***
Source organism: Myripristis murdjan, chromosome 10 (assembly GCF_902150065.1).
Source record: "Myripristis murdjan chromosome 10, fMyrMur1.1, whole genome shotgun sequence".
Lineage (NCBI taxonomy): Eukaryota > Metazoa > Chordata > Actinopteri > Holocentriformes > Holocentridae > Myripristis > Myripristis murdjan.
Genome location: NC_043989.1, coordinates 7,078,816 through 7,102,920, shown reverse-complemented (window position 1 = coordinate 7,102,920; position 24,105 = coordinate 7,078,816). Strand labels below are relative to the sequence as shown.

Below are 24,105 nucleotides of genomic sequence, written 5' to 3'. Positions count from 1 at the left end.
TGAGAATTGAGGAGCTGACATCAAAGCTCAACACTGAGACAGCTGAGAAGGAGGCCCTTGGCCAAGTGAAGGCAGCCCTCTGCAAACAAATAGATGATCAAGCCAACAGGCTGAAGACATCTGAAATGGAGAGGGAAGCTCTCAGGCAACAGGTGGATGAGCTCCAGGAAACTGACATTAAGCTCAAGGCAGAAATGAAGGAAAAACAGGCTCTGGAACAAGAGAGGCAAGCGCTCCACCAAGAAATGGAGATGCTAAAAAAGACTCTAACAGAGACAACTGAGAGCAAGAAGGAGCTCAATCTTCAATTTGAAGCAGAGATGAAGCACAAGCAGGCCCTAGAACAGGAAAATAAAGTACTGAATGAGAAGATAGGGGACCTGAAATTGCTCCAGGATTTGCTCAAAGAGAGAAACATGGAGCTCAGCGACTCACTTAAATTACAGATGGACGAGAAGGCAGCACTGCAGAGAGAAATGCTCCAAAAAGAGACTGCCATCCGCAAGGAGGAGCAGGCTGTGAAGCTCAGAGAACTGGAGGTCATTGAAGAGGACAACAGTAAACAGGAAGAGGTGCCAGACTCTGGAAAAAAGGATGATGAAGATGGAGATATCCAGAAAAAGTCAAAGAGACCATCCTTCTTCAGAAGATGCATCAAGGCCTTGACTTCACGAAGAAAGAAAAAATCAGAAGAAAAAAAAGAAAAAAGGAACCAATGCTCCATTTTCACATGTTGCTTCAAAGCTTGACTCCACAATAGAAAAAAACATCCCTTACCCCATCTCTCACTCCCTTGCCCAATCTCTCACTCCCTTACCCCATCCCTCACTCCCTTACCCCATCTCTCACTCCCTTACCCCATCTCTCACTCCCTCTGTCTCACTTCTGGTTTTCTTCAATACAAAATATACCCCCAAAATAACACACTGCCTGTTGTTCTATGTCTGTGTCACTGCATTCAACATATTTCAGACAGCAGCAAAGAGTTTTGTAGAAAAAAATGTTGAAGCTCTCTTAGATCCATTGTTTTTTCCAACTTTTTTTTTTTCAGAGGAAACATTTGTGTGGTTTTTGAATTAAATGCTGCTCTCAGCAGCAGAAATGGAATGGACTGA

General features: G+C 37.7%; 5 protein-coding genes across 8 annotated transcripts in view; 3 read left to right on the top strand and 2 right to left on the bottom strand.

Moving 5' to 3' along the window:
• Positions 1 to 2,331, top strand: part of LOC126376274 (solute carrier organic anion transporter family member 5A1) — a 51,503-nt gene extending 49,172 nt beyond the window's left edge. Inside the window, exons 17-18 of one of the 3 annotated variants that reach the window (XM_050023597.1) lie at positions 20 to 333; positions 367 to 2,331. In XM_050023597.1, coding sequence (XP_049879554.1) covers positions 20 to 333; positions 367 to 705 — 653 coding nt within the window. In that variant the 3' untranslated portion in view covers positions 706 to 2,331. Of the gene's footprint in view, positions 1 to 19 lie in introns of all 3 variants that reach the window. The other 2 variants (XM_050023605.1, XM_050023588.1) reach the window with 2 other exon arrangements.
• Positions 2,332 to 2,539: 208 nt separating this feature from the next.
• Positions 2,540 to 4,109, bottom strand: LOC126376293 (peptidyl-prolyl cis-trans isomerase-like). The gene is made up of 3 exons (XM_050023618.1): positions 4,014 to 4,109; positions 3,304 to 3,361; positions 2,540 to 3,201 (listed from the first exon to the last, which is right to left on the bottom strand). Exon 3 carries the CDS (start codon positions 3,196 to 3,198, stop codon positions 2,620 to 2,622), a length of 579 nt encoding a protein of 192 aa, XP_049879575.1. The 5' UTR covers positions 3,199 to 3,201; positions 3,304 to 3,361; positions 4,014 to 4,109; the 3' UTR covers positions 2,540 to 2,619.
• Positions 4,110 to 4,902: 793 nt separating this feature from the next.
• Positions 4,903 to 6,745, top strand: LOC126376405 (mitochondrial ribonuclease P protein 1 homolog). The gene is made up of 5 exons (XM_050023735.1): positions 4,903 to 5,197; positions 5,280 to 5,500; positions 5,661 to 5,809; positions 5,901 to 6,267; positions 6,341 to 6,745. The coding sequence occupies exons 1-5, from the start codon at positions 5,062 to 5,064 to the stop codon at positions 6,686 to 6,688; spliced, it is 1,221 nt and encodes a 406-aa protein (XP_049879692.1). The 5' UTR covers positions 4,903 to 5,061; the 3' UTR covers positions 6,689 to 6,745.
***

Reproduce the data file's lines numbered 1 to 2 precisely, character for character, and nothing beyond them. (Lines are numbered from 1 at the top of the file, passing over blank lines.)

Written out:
Source organism: Myripristis murdjan, chromosome 10 (assembly GCF_902150065.1).
Source record: "Myripristis murdjan chromosome 10, fMyrMur1.1, whole genome shotgun sequence".